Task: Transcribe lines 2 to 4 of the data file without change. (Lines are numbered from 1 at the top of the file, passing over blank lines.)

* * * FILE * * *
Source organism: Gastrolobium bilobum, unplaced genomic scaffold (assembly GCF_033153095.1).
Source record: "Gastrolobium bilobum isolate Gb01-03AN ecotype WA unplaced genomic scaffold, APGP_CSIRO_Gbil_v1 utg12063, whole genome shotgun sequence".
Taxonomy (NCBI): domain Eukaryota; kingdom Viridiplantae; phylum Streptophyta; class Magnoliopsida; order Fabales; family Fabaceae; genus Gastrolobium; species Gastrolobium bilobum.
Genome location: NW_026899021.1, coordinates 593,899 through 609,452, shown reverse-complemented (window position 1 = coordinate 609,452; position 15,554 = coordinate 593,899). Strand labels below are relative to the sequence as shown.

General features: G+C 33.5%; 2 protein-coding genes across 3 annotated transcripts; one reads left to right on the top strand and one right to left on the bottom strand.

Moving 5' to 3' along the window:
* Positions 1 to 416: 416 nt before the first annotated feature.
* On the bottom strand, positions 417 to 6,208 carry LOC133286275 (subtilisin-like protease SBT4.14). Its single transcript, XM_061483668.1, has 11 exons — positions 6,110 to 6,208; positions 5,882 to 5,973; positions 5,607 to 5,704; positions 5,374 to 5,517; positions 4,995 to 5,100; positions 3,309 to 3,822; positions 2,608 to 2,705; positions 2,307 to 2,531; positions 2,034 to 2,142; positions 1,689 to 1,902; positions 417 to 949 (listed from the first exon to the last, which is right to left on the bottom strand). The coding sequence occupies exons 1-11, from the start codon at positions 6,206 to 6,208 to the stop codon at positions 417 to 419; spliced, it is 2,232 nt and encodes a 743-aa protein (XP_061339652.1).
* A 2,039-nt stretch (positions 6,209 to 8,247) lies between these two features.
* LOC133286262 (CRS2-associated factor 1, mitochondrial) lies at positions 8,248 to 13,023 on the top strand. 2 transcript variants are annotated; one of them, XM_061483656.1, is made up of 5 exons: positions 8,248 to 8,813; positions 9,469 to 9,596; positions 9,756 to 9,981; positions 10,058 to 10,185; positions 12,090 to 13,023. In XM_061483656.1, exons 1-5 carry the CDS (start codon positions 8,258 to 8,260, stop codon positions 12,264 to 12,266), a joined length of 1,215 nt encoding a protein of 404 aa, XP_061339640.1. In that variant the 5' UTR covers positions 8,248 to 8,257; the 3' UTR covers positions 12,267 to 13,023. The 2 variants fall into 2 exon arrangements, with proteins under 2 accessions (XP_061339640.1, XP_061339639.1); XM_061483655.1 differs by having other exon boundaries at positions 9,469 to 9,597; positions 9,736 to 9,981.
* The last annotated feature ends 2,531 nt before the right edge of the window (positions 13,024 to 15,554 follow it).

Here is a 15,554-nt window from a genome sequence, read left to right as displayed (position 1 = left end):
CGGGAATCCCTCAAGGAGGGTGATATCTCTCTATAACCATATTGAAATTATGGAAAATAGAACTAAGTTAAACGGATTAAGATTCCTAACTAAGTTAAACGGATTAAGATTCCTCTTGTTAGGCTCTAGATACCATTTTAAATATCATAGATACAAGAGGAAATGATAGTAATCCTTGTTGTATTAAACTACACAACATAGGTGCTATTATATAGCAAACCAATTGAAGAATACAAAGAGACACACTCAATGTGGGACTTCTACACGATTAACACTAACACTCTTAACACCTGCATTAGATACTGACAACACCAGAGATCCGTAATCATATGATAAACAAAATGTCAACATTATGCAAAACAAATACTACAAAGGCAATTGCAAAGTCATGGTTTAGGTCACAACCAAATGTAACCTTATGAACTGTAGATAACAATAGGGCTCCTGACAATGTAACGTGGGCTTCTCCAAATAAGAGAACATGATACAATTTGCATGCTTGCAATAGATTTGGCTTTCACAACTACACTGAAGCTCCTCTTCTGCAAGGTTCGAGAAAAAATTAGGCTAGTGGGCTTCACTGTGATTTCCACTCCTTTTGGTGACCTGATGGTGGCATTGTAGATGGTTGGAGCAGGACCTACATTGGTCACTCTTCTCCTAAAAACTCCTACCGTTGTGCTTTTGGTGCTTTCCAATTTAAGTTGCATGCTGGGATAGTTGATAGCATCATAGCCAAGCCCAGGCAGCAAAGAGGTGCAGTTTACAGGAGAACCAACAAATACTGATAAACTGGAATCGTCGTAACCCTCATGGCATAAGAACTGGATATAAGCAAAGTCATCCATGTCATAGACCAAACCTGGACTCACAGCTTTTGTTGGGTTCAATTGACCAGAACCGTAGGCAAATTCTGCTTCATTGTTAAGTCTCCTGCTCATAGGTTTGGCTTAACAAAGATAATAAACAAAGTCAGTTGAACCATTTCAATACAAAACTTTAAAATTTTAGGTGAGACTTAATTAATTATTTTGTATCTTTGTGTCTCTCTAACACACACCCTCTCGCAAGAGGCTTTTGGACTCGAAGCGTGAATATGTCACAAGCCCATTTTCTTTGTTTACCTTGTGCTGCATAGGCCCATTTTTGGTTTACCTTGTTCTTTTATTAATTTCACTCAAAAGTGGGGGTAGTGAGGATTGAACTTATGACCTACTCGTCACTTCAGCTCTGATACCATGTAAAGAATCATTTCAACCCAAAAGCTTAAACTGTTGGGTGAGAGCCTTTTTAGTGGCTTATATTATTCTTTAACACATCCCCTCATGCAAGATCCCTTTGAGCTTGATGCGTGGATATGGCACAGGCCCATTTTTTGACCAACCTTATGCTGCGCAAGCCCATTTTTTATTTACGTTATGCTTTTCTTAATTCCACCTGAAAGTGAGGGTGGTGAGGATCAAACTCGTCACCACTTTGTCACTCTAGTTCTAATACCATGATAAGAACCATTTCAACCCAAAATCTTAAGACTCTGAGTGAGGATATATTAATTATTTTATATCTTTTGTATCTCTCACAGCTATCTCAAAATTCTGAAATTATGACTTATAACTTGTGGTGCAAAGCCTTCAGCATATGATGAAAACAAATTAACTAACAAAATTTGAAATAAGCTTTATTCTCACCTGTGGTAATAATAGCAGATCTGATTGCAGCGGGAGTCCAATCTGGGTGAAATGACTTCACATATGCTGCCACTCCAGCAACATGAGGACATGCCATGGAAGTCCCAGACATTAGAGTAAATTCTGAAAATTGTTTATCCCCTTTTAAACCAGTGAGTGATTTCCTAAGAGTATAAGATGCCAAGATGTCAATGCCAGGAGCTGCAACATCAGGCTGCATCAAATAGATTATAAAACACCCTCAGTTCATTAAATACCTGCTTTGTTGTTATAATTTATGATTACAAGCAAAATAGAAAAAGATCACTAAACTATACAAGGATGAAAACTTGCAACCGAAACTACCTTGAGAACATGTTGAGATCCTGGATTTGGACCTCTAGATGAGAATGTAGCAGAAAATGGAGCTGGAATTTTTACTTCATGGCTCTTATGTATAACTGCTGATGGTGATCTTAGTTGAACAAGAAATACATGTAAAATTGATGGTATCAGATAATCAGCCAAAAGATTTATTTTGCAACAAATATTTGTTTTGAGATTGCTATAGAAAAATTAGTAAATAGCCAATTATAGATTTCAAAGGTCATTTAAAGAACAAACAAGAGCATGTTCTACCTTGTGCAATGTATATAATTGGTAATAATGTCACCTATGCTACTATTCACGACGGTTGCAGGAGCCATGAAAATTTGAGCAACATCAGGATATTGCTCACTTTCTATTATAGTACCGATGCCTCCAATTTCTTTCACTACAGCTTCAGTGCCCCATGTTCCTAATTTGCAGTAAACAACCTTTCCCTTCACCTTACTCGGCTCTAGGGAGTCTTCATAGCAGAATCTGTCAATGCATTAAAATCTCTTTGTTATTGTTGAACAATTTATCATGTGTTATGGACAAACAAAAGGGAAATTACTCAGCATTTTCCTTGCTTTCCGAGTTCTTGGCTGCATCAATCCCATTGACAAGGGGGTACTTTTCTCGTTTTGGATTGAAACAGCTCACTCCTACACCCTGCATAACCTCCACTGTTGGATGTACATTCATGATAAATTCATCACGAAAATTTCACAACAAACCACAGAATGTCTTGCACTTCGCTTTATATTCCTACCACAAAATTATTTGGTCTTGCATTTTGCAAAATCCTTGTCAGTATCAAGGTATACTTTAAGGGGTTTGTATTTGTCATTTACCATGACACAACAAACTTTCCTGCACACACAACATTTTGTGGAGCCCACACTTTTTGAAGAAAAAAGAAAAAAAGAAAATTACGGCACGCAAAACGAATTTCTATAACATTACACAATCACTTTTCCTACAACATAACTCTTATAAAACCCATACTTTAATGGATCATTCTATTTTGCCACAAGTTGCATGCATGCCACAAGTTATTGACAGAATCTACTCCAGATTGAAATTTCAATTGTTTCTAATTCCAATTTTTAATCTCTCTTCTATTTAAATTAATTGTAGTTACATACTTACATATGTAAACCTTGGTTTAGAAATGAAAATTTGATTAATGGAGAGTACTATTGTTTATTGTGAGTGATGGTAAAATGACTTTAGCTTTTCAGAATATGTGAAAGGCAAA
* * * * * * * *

Source record: "Gastrolobium bilobum isolate Gb01-03AN ecotype WA unplaced genomic scaffold, APGP_CSIRO_Gbil_v1 utg12063, whole genome shotgun sequence".
Taxonomy (NCBI): domain Eukaryota; kingdom Viridiplantae; phylum Streptophyta; class Magnoliopsida; order Fabales; family Fabaceae; genus Gastrolobium; species Gastrolobium bilobum.
Genome location: NW_026899021.1, coordinates 593,899 through 609,452, shown reverse-complemented (window position 1 = coordinate 609,452; position 15,554 = coordinate 593,899). Strand labels below are relative to the sequence as shown.